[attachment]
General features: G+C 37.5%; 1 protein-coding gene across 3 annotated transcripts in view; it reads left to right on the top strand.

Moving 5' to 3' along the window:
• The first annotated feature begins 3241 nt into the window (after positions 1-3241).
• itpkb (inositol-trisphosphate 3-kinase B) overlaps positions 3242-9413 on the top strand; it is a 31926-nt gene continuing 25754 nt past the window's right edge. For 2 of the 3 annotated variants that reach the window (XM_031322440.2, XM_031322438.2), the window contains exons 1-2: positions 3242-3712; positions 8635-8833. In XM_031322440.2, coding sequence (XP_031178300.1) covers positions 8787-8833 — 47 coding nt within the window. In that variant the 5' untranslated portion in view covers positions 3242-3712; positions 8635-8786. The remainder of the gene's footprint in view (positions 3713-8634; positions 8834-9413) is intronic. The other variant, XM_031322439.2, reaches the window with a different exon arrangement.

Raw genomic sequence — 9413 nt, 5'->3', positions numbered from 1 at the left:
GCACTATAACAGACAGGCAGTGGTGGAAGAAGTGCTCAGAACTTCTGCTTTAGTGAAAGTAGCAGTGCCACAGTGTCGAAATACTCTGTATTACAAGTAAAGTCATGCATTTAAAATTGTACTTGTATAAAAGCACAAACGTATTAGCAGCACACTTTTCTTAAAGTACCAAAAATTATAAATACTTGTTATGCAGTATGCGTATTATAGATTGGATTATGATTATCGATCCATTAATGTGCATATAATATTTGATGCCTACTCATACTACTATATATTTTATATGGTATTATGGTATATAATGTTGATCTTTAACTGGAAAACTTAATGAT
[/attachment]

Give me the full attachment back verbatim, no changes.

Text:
General features: G+C 37.5%; 1 protein-coding gene across 3 annotated transcripts in view; it reads left to right on the top strand.

Moving 5' to 3' along the window:
• The first annotated feature begins 3241 nt into the window (after positions 1-3241).
• itpkb (inositol-trisphosphate 3-kinase B) overlaps positions 3242-9413 on the top strand; it is a 31926-nt gene continuing 25754 nt past the window's right edge. For 2 of the 3 annotated variants that reach the window (XM_031322440.2, XM_031322438.2), the window contains exons 1-2: positions 3242-3712; positions 8635-8833. In XM_031322440.2, coding sequence (XP_031178300.1) covers positions 8787-8833 — 47 coding nt within the window. In that variant the 5' untranslated portion in view covers positions 3242-3712; positions 8635-8786. The remainder of the gene's footprint in view (positions 3713-8634; positions 8834-9413) is intronic. The other variant, XM_031322439.2, reaches the window with a different exon arrangement.

Raw genomic sequence — 9413 nt, 5'->3', positions numbered from 1 at the left:
GCACTATAACAGACAGGCAGTGGTGGAAGAAGTGCTCAGAACTTCTGCTTTAGTGAAAGTAGCAGTGCCACAGTGTCGAAATACTCTGTATTACAAGTAAAGTCATGCATTTAAAATTGTACTTGTATAAAAGCACAAACGTATTAGCAGCACACTTTTCTTAAAGTACCAAAAATTATAAATACTTGTTATGCAGTATGCGTATTATAGATTGGATTATGATTATCGATCCATTAATGTGCATATAATATTTGATGCCTACTCATACTACTATATATTTTATATGGTATTATGGTATATAATGTTGATCTTTAACTGGAAAACTTAATGAT